Wednesday, April 27, 2011

A Shot Away: Personal Accounts of Military Sexual Trauma

By Byrne Harrison

According to the director's notes, it is estimated that 80% of sexual assaults involving military service members go unreported*.  Some victims are scared or humiliated.  Others run up against a military bureaucracy that either demands silence or blames the victims.  Some just want to forget.

Others, like Panayiota Bertzikis, try to make things better.  In 2006 she founded the Military Rape Crisis Center.

Panayiota is one of the victims of sexual assault whose story is told in Donna Fiumano-Farley's A Shot Away: Personal Accounts of Military Sexual Trauma currently being produced by The Red Fern Theatre Company at the LABA Theatre. Based on four years worth of interviews with many military victims of sexual assaults, A Shot Away shows the devastating effects of sexual assault and the military's cavalier attitude toward it.

The central story of A Shot Away concerns Tina Priest, who was sexually assaulted, then died in Iraq. The military claims it was a suicide, but the evidence uncovered by her mother, Joy (Jackie Sanders), and sister, Dani (Tara Ricasa), tells a different story.

As Joy and Dani talk about Tina, six other characters come out and tell their stories. Young and old, male and female, of varying ethnicities, each has a heart-wrenching story of abuse.

Fiumano-Farley's script is well written, and director Melanie Moyer Williams does an outstanding job guiding the action and making use of Katherine Akiko Day's large set.  The cast is exceptionally strong, and while it is hard to single out any particular performer, both Jackie Sanders and Elizabeth Flax are superb.

A Shot Away is certainly not a feel-good play.  If anything, it should be called a feel-outrage play.  But if that outrage moves you to support an organization like the Military Rape Crisis Center or simply to find out more about sexual abuse in the military, then Fiumano-Farley has done a good job.  The fact that she has created a play to both moves and entertains means she has done a great job.

A Shot Away: Personal Accounts of Military Sexual Trauma
By Donna Fiumano-Farley
Directed by Melanie Moyer Williams
Dramaturg: Ken Hall
Scenic Designer: Katherine Akiko Day
Costume Designer: Elizabeth Barrett Groth
Sound Designer: Colin J. Whitely
Lighting Designer: Marie Yokoyama
Properties Deisgner, Viral Makreting Director: Megan Eileen Kosmoski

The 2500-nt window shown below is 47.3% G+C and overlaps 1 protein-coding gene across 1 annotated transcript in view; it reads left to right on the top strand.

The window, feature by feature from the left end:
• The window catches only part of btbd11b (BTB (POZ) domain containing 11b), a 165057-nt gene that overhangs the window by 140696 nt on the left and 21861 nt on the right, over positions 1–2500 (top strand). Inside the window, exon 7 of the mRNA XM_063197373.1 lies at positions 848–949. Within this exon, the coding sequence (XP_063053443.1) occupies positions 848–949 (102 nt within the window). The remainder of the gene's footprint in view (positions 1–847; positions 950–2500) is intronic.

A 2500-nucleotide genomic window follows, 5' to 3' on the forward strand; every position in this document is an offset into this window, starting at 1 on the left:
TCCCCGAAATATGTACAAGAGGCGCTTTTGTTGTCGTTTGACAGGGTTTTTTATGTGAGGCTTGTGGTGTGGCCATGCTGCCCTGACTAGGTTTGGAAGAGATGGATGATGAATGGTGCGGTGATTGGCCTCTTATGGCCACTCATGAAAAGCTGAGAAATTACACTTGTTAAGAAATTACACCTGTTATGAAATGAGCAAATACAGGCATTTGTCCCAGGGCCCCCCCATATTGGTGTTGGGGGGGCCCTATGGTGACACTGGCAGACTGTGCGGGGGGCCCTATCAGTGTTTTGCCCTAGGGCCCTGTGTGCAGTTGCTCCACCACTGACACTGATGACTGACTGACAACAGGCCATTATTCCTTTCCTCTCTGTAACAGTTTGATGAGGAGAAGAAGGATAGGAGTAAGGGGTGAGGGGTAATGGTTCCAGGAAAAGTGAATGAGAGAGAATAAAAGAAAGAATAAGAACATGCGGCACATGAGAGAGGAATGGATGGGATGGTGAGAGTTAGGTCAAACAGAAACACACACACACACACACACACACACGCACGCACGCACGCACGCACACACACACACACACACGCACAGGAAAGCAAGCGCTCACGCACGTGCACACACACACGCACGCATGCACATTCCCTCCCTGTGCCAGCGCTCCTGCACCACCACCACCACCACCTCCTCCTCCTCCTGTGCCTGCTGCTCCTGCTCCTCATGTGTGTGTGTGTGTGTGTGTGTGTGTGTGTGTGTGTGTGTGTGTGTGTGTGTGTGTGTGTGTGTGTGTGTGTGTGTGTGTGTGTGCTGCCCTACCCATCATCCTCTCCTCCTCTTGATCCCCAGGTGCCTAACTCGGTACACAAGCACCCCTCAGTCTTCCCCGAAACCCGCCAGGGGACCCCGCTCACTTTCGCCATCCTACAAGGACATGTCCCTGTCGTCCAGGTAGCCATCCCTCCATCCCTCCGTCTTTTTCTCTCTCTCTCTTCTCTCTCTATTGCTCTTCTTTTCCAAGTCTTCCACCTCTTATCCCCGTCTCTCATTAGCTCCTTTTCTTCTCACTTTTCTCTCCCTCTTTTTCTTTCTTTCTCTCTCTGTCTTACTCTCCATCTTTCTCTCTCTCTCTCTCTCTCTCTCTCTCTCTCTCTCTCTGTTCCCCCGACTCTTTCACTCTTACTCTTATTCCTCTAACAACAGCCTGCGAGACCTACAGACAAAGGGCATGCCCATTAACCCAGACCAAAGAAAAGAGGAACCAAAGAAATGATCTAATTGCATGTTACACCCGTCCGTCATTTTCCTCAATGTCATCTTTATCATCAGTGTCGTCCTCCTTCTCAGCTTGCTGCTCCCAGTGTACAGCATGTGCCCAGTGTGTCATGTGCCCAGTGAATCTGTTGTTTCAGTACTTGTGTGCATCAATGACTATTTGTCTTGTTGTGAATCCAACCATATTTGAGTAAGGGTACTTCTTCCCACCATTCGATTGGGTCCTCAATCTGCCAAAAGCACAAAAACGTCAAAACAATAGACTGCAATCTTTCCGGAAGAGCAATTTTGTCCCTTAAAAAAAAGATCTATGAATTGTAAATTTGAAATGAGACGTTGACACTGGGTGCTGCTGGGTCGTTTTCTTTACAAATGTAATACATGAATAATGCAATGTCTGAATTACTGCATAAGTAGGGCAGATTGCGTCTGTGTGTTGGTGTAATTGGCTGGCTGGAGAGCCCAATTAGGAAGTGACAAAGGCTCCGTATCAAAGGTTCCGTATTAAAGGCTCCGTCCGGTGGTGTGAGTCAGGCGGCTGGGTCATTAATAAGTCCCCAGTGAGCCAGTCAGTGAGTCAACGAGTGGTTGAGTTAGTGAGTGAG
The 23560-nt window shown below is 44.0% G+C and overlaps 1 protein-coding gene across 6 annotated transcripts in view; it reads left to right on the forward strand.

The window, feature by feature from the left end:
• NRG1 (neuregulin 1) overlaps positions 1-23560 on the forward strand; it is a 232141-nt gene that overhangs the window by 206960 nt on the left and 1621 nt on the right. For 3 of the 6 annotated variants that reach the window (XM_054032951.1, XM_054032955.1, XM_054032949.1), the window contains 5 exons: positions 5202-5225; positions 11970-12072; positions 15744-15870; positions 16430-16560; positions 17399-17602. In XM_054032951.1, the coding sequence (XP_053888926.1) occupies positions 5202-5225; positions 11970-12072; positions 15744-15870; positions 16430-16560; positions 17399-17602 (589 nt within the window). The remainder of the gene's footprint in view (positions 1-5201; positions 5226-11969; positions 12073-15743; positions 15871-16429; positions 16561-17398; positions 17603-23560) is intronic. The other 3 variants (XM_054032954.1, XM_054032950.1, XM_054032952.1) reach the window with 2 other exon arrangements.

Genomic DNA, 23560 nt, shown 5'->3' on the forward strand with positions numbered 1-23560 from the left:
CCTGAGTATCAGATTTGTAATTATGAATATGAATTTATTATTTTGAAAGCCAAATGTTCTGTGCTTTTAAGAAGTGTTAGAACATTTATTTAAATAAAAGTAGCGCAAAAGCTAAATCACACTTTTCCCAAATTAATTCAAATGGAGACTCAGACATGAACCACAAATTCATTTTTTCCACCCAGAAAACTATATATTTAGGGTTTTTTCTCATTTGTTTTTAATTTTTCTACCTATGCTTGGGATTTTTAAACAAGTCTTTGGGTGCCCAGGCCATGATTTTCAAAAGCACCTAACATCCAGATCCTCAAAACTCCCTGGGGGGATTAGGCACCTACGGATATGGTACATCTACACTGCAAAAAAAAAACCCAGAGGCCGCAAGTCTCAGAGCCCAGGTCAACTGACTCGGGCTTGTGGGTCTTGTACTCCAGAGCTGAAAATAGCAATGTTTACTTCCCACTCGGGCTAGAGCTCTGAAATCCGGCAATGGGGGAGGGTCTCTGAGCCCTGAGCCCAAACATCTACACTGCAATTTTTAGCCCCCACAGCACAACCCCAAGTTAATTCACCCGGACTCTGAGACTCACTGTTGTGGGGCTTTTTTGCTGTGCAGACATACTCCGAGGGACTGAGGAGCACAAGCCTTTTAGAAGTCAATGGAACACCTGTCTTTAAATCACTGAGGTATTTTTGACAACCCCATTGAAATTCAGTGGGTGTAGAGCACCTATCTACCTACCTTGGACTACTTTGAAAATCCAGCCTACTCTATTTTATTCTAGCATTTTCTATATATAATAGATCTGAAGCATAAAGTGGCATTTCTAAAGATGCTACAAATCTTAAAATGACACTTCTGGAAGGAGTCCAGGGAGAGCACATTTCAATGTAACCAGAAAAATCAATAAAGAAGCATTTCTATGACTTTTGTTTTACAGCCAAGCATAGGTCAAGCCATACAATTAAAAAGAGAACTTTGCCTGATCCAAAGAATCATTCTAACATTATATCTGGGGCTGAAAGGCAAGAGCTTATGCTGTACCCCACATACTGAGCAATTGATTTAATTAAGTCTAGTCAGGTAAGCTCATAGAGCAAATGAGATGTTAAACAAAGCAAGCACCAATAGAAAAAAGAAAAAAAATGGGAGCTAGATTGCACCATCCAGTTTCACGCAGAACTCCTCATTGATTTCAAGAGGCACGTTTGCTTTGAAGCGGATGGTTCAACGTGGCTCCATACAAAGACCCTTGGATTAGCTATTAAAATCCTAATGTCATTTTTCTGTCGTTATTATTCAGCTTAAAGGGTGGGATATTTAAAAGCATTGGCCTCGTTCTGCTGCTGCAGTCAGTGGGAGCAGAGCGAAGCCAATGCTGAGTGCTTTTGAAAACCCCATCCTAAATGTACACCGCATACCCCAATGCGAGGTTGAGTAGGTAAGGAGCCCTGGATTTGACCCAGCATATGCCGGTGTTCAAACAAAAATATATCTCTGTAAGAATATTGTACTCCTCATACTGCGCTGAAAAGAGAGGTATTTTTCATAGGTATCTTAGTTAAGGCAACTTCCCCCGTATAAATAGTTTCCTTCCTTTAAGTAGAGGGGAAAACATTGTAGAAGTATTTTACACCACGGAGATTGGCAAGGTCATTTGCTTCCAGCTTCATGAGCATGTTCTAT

Production Stage Manager: Michael Aaron Jones
Technical Director: Mike Tilton
Assistan Directors/Rehearsal Stage Managers: Barbara Harrison, Christine J. Schmidt
Sound Technician: Bruno Diaz
Artistic Associate: Kel Haney
Press Representative: Katie Rosin/Kampfire PR
Production Assistants: Tazio G., Lori Singleton

Featuring: Laura Anderson (Panayiota), Dana Berger (KC), Grant Chang (Amando), Elizabeth Flax (Shirley), Jessica Myhr (Marianne), Jeff Pierce (Michael), Tara Ricasa (Danielle Priest), Jackie Sanders (Joy Priest), Rafe Terrizzi (Soldier), Ian Way (Soldier)

LABA Theatre at the 14th Street Y
344 East 14th Street

Closed April 17th

*If this number is correct, over 13,000 sexual assaults involving military personnel occurred in 2007.

1 comment:

Anonymous said...

As a victim of organized sexual abuse in the Air Force at Wilfred Hall Medical Center in San Antonio, Texas during the Vietnam era, I can attest to the perversion that exists within the military system. Gang raped repeatedly during a three plus year timeframe, abducted from my hospital bed and kidnapped offbase for the weekend, one of my perpetrators has since died. But so many others still live, collecting their pensions and persisting in inflicting their sexual aggression and power over countless more women. Silent for over three decades, I am beginning to find my voice. Hurrah for those who have already found that speaking out may save another sister from a soul-paralyzing horror of subjecting themselves to sadistic domination in order to save their lives. Most perpetrators threatened to kill their victims to guarantee silence and maintain the perpetrators freedom to continue raping, abusing and terrorizing women available to them within the military system where military justice is all male. Kudos to you who wrote, performed and set the theatrical scene for such a horrendous secret that if brought out into the light, might change a culture of male abuse of power. Please keep up the good work. MG